Progreso Latino Fund 2023 Founders Scholarship Awards

Metropolitan Business Academy graduate Gwyneth Perez-Perez and Wilbur Cross graduate Alvin Diaz each received the $3,000 Founding Funders Scholarship for 2023.

Gwyneth Perez-Perez

Gwyneth Perez
Gwyneth Perez-Perez has played squash for Squash Haven since the fifth grade.

Gwyneth Perez-Perez is a community volunteer and gifted student athlete. In her Fair Haven neighborhood, she helps set up and break down the annual Fair Haven Family Stroll and Festival, and she regularly picks up trash along the streets and nearby parks. In her family, she helps her father with his cleaning business. And as she embarks for college, she plans to study psychology in a pre-med track at Connecticut College. She eventually wants to help people with their mental health.

“I’m a person who likes to help out people and make my neighborhood a better place,” Perez-Perez says.

Perez-Perez grew up in the Fair Haven neighborhood with her parents and three siblings — an older sister and brother and a younger sister. In addition to receiving the Progreso Latino Fund Founders Scholarship, Perez-Perez is a New Haven Promise Scholar.

Perez-Perez also takes advantage of opportunities that come her way. In middle school, she attended a demonstration by Squash Haven, the sports, academic enrichment and college preparatory program. She was fascinated by the game and signed up to join.

“I discovered that squash was my hidden talent,” she says.

She soon caught the attention of the coaches and became a top player for the program and in the region. Competing in squash tournaments around the northeast, Perez-Perez met and became friends with a wide network of student athletes. She also drew the interest of college coaches and was successfully recruited by Connecticut College.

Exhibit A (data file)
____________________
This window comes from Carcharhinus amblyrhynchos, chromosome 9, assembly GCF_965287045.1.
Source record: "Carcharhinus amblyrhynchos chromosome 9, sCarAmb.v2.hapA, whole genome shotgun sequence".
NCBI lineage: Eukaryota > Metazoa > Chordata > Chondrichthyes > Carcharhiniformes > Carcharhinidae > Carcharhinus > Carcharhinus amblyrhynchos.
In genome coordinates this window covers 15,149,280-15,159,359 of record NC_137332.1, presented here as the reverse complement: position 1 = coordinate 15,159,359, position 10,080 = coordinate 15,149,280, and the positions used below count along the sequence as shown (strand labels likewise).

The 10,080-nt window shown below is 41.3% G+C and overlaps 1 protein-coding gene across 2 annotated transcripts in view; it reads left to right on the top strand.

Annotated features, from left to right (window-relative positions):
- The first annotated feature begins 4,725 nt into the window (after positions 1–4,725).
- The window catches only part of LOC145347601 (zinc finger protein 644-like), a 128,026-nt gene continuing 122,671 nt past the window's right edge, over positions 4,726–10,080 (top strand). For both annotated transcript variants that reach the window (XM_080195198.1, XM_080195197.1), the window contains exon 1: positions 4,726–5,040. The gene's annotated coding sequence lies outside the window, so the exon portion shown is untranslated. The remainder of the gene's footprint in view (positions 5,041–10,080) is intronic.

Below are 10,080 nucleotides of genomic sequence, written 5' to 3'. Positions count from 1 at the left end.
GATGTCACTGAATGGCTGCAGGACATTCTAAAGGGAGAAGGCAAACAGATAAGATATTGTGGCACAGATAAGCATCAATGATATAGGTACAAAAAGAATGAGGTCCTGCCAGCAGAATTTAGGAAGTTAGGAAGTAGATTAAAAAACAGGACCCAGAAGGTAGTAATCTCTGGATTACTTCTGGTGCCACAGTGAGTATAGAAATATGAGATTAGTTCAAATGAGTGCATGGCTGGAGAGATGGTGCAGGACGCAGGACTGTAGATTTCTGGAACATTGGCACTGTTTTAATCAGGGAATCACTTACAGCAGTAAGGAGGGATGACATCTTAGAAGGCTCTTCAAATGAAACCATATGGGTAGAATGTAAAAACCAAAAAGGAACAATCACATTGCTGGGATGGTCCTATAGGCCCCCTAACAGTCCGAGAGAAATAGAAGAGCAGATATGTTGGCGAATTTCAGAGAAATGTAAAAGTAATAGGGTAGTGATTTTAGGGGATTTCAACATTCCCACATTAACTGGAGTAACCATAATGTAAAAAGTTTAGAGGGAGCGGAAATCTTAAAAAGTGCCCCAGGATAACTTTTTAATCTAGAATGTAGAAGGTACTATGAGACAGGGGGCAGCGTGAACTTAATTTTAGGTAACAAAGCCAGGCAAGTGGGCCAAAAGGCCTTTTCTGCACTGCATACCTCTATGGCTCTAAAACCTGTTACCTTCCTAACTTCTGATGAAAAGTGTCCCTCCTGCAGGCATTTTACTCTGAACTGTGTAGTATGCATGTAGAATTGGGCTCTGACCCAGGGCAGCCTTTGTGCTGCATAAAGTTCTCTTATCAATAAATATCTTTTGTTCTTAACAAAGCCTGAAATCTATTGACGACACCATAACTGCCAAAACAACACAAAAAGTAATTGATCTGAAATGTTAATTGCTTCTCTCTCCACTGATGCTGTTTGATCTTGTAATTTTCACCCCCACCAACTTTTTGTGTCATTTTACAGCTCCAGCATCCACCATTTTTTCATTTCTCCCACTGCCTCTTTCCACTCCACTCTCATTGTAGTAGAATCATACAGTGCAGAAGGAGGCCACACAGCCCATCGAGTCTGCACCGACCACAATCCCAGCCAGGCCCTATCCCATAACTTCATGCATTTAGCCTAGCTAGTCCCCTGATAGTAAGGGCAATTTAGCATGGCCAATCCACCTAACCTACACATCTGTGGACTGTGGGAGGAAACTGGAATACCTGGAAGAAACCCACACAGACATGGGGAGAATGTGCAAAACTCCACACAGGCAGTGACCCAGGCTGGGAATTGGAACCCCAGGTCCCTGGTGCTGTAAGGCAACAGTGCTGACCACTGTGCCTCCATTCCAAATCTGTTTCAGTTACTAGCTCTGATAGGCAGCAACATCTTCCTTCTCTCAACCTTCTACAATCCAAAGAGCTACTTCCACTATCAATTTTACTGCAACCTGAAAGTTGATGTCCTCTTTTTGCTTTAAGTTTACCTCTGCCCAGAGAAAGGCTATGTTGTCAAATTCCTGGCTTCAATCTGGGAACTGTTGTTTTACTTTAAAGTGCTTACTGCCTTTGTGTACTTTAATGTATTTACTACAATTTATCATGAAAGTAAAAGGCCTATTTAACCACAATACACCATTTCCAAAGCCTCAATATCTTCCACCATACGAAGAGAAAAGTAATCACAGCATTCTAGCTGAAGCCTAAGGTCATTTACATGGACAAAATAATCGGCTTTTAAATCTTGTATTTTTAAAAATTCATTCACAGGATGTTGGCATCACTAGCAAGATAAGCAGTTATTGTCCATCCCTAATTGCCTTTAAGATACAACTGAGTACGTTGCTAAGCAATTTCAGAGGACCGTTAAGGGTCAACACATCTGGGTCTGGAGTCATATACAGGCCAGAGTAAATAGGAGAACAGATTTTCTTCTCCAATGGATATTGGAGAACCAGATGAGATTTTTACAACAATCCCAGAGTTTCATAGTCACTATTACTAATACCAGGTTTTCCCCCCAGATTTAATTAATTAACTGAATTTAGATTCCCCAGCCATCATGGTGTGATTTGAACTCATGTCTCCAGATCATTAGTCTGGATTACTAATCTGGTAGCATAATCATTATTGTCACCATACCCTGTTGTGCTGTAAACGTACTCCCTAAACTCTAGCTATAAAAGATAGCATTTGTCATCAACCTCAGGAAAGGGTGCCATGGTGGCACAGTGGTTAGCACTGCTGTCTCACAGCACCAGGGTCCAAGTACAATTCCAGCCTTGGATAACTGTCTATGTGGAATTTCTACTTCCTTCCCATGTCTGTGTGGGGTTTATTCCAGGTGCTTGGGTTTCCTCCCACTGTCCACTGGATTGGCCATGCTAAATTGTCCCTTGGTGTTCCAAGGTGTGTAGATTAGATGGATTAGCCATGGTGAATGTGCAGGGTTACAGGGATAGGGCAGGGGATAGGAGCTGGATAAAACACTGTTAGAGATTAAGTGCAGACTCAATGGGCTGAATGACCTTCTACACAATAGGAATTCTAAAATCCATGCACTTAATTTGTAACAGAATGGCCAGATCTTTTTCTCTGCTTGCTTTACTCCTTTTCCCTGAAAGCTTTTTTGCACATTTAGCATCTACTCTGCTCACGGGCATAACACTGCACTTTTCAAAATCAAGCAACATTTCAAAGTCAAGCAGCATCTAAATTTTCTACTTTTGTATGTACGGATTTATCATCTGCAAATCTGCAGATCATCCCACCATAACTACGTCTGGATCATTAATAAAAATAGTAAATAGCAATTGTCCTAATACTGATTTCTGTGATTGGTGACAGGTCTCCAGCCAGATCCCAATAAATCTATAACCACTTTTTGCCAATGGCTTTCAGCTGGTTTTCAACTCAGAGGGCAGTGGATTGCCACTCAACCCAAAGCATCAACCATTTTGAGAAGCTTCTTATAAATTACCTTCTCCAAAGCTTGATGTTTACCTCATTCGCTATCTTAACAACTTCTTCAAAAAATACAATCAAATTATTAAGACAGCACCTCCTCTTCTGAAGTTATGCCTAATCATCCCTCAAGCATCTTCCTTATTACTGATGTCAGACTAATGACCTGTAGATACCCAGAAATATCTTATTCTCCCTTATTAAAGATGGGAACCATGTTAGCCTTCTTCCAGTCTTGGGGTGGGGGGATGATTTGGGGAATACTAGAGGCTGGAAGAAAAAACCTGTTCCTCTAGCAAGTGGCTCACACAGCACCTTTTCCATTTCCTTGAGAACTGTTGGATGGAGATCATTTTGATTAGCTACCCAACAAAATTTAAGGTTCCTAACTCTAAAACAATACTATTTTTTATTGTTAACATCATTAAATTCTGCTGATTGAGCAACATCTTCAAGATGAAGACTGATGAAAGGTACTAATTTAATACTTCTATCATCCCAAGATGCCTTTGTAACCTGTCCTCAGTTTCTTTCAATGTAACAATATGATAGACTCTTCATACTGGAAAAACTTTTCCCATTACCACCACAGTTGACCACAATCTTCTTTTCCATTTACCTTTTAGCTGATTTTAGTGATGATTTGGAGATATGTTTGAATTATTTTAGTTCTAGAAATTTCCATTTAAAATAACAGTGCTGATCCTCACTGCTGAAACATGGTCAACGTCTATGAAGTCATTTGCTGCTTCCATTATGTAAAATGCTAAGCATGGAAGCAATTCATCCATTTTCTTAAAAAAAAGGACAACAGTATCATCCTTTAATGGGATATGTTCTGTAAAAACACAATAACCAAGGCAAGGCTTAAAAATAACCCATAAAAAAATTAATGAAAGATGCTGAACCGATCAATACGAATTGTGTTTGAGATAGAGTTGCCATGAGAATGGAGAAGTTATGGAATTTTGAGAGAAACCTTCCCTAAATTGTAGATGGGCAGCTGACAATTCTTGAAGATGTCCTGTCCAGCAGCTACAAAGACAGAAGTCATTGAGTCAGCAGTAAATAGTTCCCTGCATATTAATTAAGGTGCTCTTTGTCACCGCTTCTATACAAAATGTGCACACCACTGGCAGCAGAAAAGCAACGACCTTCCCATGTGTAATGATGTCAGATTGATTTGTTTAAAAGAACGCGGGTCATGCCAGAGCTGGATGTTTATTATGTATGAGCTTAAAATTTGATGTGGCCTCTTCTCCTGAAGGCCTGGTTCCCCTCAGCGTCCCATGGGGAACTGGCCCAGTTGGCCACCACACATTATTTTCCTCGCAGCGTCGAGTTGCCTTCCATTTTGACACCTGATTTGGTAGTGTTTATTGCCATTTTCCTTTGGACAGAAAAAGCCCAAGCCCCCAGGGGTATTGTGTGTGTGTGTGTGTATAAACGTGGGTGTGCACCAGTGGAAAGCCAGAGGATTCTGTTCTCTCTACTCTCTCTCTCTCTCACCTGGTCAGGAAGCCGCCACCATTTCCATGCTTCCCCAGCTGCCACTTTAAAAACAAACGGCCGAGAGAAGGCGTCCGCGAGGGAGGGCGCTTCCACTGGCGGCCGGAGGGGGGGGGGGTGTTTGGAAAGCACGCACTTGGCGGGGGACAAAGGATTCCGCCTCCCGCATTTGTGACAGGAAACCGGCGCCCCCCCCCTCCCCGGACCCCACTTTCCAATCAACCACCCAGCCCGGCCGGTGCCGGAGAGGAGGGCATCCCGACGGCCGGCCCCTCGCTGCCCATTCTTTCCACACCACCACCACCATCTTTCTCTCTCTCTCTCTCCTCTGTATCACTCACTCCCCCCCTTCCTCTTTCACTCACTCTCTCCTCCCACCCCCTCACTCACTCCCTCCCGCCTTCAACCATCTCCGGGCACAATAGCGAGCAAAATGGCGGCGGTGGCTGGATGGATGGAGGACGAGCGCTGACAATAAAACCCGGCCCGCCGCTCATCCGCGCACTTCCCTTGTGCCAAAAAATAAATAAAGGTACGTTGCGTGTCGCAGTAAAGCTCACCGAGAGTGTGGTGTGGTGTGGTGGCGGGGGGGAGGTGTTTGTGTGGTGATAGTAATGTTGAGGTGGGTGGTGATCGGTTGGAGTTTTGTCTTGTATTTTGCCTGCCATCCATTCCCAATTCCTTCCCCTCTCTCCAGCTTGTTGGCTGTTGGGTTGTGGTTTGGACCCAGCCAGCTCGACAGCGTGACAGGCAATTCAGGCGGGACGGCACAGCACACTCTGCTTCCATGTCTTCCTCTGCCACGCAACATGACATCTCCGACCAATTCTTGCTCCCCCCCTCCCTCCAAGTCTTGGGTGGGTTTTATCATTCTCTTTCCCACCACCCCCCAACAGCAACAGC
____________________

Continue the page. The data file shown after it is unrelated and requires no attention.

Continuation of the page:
"Gwyneth is steady and steadfast, and couples her authentically kind demeanor with an intrinsic competitiveness. Gwyneth leads on the court with her willingness to define and then push her own limits, and to compete passionately with grace and respect," says Christi Boscarino-Elligers, Program Director for Squash Haven.

Perez-Perez values her Metropolitan Business Academy school community, which had to overcome the major disruption of COVID-19. Students were initially quiet and kept to themselves when they first returned to hybrid classes, Perez-Perez says, but they began opening up once school was back in person full time. They eventually bonded from the experience.

“We are all kind of like a family. There was no conflict over there,” Perez-Perez says. “All we did was work together to get things done our senior year and make the best memories we could have.”

Alvin Diaz

Alvin Diaz is an avid lover of music and sports. He plans to continue pursuing both passions as a student at the University of New Haven, where he intends to major in music and sound recording.

“I appreciate learning more than just about the artist who made a song. I like learning about the producers, the songwriters and the ways things were put together, to have a complete and utter depth of understanding of the piece,” Diaz says, adding, “My love of sports will probably also drive me to some sort of career in sports management or sports communication."

A Wilbur Cross graduate, Diaz played in the jazz band all four years and developed a deep appreciation for music that was inspired in part by his middle school band teacher at Clinton Avenue School, Doreen Canzanella.

“She probably had the most effect on my life, second to my mom,” Diaz says.

Diaz grew up in the Fair Haven neighborhood with his mom and older brother. In addition to playing music and watching sports, he enjoys running. Diaz is also a New Haven Promise Scholar.

Coming of age during the COVID-19 lockdown and its aftermath, Diaz says, was terrible from a social perspective. But shortly after the lockdown ended, it fueled a period of intense musical creativity. A metal guitarist, Diaz remembers days when he would develop 10 to 12 separate ideas for sections to songs.

“As a musician who is very in tune with his feelings and who uses those to give rise to his music, I had never been more inspired in my life,” says Diaz. “It wasn’t like I was sitting down and analyzing each idea. They just came out with every note I played, every string I struck, every chord I would choose to play just led into something and led here and led there and created this and spawned that. The next thing you’d know, I’d have eight ideas after three hours of playing.”